Tories attack air defence proposal

Click to follow
Indy Politics

Plans for close co-operation between the Royal Air Force and Germany's Luftwaffe will be discussed by Nato defence ministers in Birmingham today.

Plans for close co-operation between the Royal Air Force and Germany's Luftwaffe will be discussed by Nato defence ministers in Birmingham today.

The proposal to integrate Britain's fighter squadrons with those of its wartime enemy, one of several co-operation proposals likely to involve all three armed services, ran into immediate Tory fire last night.

Geoff Hoon, the Defence Secretary, insisted the proposals would not detract from the flexibility of Britain's armed forces. "We believe this will enhance our operational flexibility because of course it will give us access to forces which would not otherwise be available," he said.

"Most operations these days will be of a multinational kind...It will mean that, for example, when we go into a situation as we had to in the Balkans, we will find on the ground the co-operation that is necessary."

Mr Hoon denied the move would undermine Nato, saying it would strengthen the alliance. "Obviously Nato is important, we must work together in Nato, that is part of what we will be discussing tomorrow," he said. "But equally we will also be discussing, within the context of Nato, bilateral improvements in our defence capability." However, Iain Duncan Smith, the Tories' defence spokesman, warned that there could be "serious political difficulties" in joining forces with the Luftwaffe. He said: "The integration of key strike assets could be a recipe for disaster. What if the Germans did not agree with a military operation that the British wanted to take part in?"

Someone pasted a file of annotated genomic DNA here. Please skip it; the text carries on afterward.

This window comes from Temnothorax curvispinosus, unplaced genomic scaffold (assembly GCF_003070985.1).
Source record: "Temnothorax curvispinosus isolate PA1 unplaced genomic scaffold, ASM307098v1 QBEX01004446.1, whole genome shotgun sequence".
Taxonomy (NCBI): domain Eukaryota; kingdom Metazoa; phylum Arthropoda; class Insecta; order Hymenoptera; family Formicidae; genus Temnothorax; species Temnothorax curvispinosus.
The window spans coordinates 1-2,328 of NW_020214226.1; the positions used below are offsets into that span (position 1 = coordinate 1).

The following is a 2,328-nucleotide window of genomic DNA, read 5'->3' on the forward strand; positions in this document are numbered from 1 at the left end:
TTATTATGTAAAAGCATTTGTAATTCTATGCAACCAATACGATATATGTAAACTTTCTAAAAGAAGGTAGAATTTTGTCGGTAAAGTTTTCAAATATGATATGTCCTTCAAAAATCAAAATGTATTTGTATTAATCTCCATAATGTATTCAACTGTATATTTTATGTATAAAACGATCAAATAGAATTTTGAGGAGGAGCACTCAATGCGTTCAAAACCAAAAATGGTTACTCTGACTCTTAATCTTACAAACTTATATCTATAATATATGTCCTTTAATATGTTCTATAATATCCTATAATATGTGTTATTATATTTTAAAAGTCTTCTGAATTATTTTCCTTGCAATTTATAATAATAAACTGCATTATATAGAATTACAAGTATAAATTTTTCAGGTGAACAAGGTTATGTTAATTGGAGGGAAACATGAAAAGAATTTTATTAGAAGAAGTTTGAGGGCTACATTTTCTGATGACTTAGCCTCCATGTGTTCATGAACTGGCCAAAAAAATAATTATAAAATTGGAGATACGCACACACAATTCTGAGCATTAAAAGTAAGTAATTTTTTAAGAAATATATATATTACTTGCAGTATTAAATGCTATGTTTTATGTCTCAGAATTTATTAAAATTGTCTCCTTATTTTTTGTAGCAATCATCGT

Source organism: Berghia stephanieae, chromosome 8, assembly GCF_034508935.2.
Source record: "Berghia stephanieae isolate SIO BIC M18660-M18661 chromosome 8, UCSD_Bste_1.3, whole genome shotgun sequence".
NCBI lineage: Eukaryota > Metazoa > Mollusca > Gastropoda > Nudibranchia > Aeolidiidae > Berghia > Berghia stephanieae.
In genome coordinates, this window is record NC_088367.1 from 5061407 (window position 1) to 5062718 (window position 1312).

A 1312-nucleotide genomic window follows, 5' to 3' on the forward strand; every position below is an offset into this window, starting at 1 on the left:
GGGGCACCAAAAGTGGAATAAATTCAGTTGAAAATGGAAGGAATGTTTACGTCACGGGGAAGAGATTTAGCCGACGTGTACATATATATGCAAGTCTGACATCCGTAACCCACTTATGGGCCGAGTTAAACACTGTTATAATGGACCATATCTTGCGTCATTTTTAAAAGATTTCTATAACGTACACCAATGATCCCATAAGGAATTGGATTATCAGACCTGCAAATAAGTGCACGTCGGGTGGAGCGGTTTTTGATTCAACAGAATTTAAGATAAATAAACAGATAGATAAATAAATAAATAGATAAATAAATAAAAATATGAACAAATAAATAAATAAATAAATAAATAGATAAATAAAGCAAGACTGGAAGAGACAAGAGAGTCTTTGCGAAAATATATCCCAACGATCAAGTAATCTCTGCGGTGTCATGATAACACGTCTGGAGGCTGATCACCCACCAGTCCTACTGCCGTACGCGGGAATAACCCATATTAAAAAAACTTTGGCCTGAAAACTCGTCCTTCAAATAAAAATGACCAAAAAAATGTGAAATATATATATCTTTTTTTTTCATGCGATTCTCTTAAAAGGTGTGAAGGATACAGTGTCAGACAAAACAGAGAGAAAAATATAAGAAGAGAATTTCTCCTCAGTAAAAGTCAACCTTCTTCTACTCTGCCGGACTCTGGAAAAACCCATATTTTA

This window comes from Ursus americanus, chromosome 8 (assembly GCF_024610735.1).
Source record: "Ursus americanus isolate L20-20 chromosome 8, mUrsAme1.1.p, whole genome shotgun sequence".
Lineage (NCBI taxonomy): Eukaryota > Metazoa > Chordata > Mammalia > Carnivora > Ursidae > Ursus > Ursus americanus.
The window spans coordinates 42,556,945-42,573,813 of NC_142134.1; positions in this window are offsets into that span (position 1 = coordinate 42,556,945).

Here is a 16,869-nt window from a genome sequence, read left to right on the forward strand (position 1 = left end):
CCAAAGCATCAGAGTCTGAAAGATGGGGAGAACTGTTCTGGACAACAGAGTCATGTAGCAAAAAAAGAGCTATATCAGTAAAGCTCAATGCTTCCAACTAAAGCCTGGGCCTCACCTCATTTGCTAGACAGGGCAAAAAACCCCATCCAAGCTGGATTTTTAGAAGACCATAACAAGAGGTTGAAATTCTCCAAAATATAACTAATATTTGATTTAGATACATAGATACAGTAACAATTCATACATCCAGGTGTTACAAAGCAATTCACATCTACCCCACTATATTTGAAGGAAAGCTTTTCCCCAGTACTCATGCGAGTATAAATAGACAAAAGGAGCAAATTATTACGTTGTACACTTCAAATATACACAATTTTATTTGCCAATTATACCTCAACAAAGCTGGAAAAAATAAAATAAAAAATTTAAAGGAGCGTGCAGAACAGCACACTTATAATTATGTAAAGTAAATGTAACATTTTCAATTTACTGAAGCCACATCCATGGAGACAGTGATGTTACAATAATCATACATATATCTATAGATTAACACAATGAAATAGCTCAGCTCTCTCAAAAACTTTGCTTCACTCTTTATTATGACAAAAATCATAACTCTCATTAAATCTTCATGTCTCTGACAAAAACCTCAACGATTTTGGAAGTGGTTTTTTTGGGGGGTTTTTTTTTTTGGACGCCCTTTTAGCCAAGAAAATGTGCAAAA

Mr Duncan Smith said joint operations between Nato countries were welcome, but added: "The fatal flaw in the Government's defence policy is that it is setting up duplicate and conflicting military structures and forces outside of Nato."

Francis Maude, the Shadow Foreign Secretary, will today attack plans to include greater co-operation on defence in a treaty to be signed by the European Union in December.

Speaking in Paris, Mr Maude will say: "There is absolutely no military case for giving the EU a role in Europe's defence. The case is purely political - a challenge to supposed American dominance of Nato, the establishment of a rival power bloc, the move towards what Romano Prodi [the European Commission president] habitually calls a European army."

Comments